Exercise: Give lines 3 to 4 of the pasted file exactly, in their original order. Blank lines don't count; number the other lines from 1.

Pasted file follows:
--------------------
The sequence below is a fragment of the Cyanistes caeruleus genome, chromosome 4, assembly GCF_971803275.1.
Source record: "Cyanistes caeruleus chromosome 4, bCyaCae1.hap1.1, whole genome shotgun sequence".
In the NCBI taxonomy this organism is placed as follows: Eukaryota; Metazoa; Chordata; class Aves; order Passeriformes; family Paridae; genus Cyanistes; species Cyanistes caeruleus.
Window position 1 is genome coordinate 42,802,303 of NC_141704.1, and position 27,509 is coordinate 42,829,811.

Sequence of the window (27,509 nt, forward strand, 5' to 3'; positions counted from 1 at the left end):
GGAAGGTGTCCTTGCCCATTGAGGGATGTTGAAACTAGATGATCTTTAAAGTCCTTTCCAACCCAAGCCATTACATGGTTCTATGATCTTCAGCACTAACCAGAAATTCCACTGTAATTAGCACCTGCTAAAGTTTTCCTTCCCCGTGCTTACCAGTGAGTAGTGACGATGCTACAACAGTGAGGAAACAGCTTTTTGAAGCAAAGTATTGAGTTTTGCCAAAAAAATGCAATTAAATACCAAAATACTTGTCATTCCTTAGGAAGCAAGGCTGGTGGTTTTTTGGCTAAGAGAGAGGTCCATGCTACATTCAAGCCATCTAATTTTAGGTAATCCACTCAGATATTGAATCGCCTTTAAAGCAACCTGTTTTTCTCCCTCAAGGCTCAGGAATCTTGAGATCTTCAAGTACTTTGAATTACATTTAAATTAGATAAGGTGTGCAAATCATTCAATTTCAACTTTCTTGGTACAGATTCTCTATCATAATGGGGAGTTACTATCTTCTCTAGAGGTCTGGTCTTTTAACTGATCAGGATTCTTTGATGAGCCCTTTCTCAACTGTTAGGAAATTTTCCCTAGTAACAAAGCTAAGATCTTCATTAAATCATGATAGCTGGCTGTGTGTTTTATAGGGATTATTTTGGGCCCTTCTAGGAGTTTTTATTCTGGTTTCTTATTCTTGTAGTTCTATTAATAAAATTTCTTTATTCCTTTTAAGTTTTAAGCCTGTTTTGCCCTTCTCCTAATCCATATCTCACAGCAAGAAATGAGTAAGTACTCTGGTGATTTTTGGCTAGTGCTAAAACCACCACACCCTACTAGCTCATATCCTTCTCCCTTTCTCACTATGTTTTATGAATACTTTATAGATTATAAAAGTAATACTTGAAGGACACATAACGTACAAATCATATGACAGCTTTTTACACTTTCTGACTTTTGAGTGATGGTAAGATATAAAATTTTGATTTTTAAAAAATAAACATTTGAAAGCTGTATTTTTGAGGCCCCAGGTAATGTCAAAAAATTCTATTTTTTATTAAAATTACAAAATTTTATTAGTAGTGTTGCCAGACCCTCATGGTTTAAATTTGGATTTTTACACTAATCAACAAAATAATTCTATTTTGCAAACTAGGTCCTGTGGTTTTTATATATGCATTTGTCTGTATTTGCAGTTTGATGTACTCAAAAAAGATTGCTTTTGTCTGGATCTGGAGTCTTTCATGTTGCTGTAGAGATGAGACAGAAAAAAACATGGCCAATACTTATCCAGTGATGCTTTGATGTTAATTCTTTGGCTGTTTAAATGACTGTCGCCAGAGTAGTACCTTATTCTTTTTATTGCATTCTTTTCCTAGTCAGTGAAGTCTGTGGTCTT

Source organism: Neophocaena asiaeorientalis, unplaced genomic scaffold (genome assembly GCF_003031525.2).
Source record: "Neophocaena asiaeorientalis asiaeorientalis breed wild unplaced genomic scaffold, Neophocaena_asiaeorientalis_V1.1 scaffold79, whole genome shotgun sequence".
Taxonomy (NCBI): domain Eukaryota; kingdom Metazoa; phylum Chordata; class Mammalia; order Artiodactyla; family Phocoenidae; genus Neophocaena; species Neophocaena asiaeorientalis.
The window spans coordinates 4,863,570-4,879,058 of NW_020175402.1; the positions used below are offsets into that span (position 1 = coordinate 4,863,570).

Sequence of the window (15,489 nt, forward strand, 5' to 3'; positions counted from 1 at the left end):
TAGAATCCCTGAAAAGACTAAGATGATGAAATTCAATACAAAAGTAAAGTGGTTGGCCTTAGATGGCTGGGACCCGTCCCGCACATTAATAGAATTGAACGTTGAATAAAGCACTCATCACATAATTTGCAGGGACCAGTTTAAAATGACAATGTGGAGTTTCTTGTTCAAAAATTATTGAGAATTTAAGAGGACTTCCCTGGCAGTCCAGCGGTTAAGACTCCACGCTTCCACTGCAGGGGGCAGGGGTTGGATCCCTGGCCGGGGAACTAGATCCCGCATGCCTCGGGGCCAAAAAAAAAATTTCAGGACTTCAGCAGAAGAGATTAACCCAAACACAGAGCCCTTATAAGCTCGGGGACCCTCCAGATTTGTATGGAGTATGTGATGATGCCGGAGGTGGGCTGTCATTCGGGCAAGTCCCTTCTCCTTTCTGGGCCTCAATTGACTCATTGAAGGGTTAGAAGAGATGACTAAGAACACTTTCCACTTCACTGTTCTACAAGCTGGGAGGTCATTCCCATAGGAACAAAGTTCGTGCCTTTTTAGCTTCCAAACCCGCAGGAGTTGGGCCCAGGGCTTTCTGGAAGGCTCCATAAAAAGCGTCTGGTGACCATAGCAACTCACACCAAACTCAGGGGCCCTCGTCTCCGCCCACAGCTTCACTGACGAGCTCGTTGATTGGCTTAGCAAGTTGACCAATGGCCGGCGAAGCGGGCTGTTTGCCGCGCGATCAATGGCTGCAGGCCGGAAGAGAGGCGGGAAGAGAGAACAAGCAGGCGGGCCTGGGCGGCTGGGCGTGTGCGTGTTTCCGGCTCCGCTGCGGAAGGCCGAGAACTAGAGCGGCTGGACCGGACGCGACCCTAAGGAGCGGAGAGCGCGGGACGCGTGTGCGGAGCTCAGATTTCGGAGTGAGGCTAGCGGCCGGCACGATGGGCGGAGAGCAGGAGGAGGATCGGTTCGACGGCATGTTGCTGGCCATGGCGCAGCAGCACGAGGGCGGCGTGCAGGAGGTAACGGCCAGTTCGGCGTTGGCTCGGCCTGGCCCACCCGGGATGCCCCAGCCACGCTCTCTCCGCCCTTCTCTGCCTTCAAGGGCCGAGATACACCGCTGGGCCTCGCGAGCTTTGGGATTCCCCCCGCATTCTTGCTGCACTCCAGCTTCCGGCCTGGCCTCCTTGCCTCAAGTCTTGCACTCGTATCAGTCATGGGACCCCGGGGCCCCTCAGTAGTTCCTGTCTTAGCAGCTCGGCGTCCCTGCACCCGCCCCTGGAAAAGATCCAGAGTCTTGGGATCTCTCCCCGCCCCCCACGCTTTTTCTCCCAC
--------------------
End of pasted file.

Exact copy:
In the NCBI taxonomy this organism is placed as follows: Eukaryota; Metazoa; Chordata; class Aves; order Passeriformes; family Paridae; genus Cyanistes; species Cyanistes caeruleus.
Window position 1 is genome coordinate 42,802,303 of NC_141704.1, and position 27,509 is coordinate 42,829,811.